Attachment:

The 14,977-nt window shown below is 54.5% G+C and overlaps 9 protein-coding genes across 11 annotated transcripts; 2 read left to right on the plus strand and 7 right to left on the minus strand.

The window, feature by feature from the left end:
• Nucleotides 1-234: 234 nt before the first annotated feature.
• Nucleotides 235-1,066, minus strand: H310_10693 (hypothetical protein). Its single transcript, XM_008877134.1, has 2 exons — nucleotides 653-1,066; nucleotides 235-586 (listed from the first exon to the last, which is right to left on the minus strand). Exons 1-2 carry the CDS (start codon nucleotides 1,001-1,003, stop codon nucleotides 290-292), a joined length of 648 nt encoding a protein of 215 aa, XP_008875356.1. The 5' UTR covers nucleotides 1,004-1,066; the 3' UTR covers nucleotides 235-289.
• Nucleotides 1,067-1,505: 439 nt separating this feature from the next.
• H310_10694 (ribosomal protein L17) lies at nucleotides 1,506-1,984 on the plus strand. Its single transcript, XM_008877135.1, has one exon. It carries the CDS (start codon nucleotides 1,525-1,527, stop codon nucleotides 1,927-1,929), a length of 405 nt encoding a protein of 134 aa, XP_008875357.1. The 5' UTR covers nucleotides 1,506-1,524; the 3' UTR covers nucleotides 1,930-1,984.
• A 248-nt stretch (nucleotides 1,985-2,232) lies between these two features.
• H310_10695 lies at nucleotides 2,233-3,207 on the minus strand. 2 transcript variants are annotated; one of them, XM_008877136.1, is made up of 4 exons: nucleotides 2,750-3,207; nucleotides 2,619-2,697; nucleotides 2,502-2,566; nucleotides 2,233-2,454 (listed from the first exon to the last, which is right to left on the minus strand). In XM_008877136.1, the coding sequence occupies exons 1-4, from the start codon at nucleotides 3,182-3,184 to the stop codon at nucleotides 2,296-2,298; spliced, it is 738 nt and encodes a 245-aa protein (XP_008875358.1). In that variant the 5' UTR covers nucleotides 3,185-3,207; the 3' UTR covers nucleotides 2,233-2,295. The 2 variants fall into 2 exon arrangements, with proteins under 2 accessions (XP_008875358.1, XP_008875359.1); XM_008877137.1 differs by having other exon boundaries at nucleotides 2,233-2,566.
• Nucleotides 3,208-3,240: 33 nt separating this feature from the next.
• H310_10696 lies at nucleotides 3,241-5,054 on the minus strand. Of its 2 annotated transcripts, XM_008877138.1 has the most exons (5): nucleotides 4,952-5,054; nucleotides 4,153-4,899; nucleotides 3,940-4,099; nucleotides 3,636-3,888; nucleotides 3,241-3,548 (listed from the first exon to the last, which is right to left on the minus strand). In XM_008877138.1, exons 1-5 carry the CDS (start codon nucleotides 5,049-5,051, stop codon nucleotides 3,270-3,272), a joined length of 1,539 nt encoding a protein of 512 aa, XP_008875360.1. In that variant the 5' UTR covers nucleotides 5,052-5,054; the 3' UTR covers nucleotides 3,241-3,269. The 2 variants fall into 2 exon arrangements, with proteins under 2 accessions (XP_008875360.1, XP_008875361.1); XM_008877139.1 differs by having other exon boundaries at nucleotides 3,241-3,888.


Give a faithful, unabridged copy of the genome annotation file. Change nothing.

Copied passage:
The 14,977-nt window shown below is 54.5% G+C and overlaps 9 protein-coding genes across 11 annotated transcripts; 2 read left to right on the plus strand and 7 right to left on the minus strand.

The window, feature by feature from the left end:
• Nucleotides 1-234: 234 nt before the first annotated feature.
• Nucleotides 235-1,066, minus strand: H310_10693 (hypothetical protein). Its single transcript, XM_008877134.1, has 2 exons — nucleotides 653-1,066; nucleotides 235-586 (listed from the first exon to the last, which is right to left on the minus strand). Exons 1-2 carry the CDS (start codon nucleotides 1,001-1,003, stop codon nucleotides 290-292), a joined length of 648 nt encoding a protein of 215 aa, XP_008875356.1. The 5' UTR covers nucleotides 1,004-1,066; the 3' UTR covers nucleotides 235-289.
• Nucleotides 1,067-1,505: 439 nt separating this feature from the next.
• H310_10694 (ribosomal protein L17) lies at nucleotides 1,506-1,984 on the plus strand. Its single transcript, XM_008877135.1, has one exon. It carries the CDS (start codon nucleotides 1,525-1,527, stop codon nucleotides 1,927-1,929), a length of 405 nt encoding a protein of 134 aa, XP_008875357.1. The 5' UTR covers nucleotides 1,506-1,524; the 3' UTR covers nucleotides 1,930-1,984.
• A 248-nt stretch (nucleotides 1,985-2,232) lies between these two features.
• H310_10695 lies at nucleotides 2,233-3,207 on the minus strand. 2 transcript variants are annotated; one of them, XM_008877136.1, is made up of 4 exons: nucleotides 2,750-3,207; nucleotides 2,619-2,697; nucleotides 2,502-2,566; nucleotides 2,233-2,454 (listed from the first exon to the last, which is right to left on the minus strand). In XM_008877136.1, the coding sequence occupies exons 1-4, from the start codon at nucleotides 3,182-3,184 to the stop codon at nucleotides 2,296-2,298; spliced, it is 738 nt and encodes a 245-aa protein (XP_008875358.1). In that variant the 5' UTR covers nucleotides 3,185-3,207; the 3' UTR covers nucleotides 2,233-2,295. The 2 variants fall into 2 exon arrangements, with proteins under 2 accessions (XP_008875358.1, XP_008875359.1); XM_008877137.1 differs by having other exon boundaries at nucleotides 2,233-2,566.
• Nucleotides 3,208-3,240: 33 nt separating this feature from the next.
• H310_10696 lies at nucleotides 3,241-5,054 on the minus strand. Of its 2 annotated transcripts, XM_008877138.1 has the most exons (5): nucleotides 4,952-5,054; nucleotides 4,153-4,899; nucleotides 3,940-4,099; nucleotides 3,636-3,888; nucleotides 3,241-3,548 (listed from the first exon to the last, which is right to left on the minus strand). In XM_008877138.1, exons 1-5 carry the CDS (start codon nucleotides 5,049-5,051, stop codon nucleotides 3,270-3,272), a joined length of 1,539 nt encoding a protein of 512 aa, XP_008875360.1. In that variant the 5' UTR covers nucleotides 5,052-5,054; the 3' UTR covers nucleotides 3,241-3,269. The 2 variants fall into 2 exon arrangements, with proteins under 2 accessions (XP_008875360.1, XP_008875361.1); XM_008877139.1 differs by having other exon boundaries at nucleotides 3,241-3,888.